The following video will help you review the types of college expenses and examine particular costs that are common for both four-year and two-year institutions. Pay attention to the differences between public two-year, public four-year, private nonprofit four-year, and for-profit colleges of all levels.

You can view the transcript for “What is the Price of College?” here (opens in new window)

Financial Resources for College

Learning Outcomes

  • Examine sources of financial assistance and strategies for applying for financial aid

Paying for College

When it comes to covering all the costs of college, depending on how much money you’ve saved beforehand, you will probably want to investigate one or more of the following options:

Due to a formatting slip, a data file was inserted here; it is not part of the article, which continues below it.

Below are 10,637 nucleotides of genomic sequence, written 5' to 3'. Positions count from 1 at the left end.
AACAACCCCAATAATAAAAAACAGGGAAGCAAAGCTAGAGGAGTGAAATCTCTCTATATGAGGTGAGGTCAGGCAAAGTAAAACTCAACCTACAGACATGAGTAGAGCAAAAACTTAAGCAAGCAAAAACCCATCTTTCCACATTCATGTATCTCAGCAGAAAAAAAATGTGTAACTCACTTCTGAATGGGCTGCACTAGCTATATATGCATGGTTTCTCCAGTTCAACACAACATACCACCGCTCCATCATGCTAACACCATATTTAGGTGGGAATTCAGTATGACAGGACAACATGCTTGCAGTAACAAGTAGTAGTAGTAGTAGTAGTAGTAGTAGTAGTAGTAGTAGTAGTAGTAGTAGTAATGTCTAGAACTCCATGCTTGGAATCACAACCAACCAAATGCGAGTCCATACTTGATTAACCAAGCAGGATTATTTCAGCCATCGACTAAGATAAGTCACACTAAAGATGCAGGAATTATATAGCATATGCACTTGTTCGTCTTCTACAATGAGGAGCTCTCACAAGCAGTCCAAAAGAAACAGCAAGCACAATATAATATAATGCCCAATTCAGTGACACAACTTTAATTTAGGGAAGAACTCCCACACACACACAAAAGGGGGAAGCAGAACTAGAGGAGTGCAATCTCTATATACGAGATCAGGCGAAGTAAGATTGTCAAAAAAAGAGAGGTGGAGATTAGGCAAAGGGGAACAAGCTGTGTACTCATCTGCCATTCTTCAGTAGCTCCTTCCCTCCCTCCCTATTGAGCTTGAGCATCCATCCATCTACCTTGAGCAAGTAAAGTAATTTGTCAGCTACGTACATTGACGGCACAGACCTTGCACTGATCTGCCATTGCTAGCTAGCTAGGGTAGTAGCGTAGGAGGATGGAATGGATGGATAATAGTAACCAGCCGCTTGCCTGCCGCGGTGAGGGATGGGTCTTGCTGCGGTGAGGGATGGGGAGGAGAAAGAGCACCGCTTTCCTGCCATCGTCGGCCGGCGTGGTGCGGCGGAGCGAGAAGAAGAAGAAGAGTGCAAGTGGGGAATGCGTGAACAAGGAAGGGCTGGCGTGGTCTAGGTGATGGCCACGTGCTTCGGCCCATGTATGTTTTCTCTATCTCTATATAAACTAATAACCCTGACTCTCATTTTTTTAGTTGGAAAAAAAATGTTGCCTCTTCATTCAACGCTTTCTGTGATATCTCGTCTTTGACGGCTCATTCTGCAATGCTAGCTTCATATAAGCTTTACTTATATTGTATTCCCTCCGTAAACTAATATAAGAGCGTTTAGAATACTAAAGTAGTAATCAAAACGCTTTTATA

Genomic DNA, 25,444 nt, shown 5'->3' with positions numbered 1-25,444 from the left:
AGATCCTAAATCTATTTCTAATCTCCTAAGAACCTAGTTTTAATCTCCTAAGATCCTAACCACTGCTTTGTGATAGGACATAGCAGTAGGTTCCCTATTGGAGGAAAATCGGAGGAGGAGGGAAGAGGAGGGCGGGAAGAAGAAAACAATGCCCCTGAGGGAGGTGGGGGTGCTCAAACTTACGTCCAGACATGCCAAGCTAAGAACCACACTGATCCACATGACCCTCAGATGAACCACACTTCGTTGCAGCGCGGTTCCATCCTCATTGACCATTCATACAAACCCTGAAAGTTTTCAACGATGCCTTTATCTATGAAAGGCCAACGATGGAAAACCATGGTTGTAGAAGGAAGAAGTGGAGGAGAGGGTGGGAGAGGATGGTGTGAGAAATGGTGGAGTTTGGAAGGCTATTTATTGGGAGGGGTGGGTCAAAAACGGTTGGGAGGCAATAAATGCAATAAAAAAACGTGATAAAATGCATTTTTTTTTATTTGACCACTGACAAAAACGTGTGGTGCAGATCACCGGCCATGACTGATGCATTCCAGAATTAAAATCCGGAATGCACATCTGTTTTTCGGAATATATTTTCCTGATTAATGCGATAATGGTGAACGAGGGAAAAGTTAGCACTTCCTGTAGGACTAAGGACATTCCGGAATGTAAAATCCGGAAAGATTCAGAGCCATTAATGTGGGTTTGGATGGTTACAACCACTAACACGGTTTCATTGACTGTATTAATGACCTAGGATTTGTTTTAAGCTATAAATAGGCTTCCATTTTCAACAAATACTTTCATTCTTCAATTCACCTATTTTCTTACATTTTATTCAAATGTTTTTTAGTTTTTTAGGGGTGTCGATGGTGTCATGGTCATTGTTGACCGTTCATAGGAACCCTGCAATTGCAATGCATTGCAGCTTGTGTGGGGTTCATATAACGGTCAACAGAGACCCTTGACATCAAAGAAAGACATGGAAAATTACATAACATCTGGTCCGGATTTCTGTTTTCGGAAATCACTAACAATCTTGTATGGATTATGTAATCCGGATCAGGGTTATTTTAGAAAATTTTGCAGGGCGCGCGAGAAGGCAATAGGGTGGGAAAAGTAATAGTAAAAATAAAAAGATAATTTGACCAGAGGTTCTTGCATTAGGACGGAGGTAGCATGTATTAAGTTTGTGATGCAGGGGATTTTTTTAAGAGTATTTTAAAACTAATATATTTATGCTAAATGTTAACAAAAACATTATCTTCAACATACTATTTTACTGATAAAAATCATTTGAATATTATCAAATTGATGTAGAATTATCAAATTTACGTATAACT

• Jobs: Full-time students may find part-time work on or off campus, while part-time students may work during the day and then take evening classes. Students can also talk to their guidance counselor and financial resource department about work-study opportunities, which allow students to receive money for completing work related to their studies
  • Free Application for Federal Student Aid (FAFSA): This free application, available here, requires students to answer questions regarding their background and personal finances in order to find out how much financial assistance they might qualify for. The financial assistance comes in the form of government loans, grants, work study, or scholarships. Financial aid will be discussed in greater detail later in this module. FSW’s FAFSA School Code is 001477.